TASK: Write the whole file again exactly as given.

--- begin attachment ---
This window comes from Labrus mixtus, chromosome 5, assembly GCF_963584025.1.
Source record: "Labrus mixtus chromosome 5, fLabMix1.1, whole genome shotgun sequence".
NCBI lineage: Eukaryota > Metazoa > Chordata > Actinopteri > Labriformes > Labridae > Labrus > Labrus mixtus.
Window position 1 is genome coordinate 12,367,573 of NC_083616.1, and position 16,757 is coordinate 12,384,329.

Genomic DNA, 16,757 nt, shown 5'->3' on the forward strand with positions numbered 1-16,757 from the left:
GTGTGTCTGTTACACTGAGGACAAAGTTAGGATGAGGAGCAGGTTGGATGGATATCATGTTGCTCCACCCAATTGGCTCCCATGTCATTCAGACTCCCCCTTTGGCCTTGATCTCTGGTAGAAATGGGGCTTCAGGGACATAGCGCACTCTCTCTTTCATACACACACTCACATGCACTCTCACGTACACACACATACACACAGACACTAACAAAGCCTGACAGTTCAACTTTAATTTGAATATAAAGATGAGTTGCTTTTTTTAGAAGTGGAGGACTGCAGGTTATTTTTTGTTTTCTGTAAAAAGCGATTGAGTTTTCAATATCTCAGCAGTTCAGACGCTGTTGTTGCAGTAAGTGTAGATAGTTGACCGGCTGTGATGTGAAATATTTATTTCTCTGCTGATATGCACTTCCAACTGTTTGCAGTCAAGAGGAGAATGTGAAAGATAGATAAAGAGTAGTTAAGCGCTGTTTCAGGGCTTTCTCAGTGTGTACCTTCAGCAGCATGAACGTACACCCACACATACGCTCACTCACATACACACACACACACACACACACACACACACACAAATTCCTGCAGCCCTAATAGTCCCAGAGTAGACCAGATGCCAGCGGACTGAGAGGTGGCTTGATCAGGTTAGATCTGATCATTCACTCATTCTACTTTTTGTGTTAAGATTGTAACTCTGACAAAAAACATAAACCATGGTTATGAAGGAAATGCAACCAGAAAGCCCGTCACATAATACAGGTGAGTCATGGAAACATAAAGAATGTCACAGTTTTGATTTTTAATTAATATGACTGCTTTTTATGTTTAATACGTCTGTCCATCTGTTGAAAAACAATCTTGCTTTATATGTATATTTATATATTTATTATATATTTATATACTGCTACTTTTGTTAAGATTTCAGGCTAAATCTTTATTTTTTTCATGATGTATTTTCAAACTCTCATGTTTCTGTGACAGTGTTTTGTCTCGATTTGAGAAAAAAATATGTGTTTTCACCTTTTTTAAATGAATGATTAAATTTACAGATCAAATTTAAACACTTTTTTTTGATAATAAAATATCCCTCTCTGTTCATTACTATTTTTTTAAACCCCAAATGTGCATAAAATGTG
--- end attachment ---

This window comes from Labrus mixtus, chromosome 5, assembly GCF_963584025.1.
Source record: "Labrus mixtus chromosome 5, fLabMix1.1, whole genome shotgun sequence".
NCBI lineage: Eukaryota > Metazoa > Chordata > Actinopteri > Labriformes > Labridae > Labrus > Labrus mixtus.
Window position 1 is genome coordinate 12,367,573 of NC_083616.1, and position 16,757 is coordinate 12,384,329.

Genomic DNA, 16,757 nt, shown 5'->3' on the forward strand with positions numbered 1-16,757 from the left:
GTGTGTCTGTTACACTGAGGACAAAGTTAGGATGAGGAGCAGGTTGGATGGATATCATGTTGCTCCACCCAATTGGCTCCCATGTCATTCAGACTCCCCCTTTGGCCTTGATCTCTGGTAGAAATGGGGCTTCAGGGACATAGCGCACTCTCTCTTTCATACACACACTCACATGCACTCTCACGTACACACACATACACACAGACACTAACAAAGCCTGACAGTTCAACTTTAATTTGAATATAAAGATGAGTTGCTTTTTTTAGAAGTGGAGGACTGCAGGTTATTTTTTGTTTTCTGTAAAAAGCGATTGAGTTTTCAATATCTCAGCAGTTCAGACGCTGTTGTTGCAGTAAGTGTAGATAGTTGACCGGCTGTGATGTGAAATATTTATTTCTCTGCTGATATGCACTTCCAACTGTTTGCAGTCAAGAGGAGAATGTGAAAGATAGATAAAGAGTAGTTAAGCGCTGTTTCAGGGCTTTCTCAGTGTGTACCTTCAGCAGCATGAACGTACACCCACACATACGCTCACTCACATACACACACACACACACACACACACACACACACAAATTCCTGCAGCCCTAATAGTCCCAGAGTAGACCAGATGCCAGCGGACTGAGAGGTGGCTTGATCAGGTTAGATCTGATCATTCACTCATTCTACTTTTTGTGTTAAGATTGTAACTCTGACAAAAAACATAAACCATGGTTATGAAGGAAATGCAACCAGAAAGCCCGTCACATAATACAGGTGAGTCATGGAAACATAAAGAATGTCACAGTTTTGATTTTTAATTAATATGACTGCTTTTTATGTTTAATACGTCTGTCCATCTGTTGAAAAACAATCTTGCTTTATATGTATATTTATATATTTATTATATATTTATATACTGCTACTTTTGTTAAGATTTCAGGCTAAATCTTTATTTTTTTCATGATGTATTTTCAAACTCTCATGTTTCTGTGACAGTGTTTTGTCTCGATTTGAGAAAAAAATATGTGTTTTCACCTTTTTTAAATGAATGATTAAATTTACAGATCAAATTTAAACACTTTTTTTTGATAATAAAATATCCCTCTCTGTTCATTACTATTTTTTTAAACCCCAAATGTGCATAAAATGTG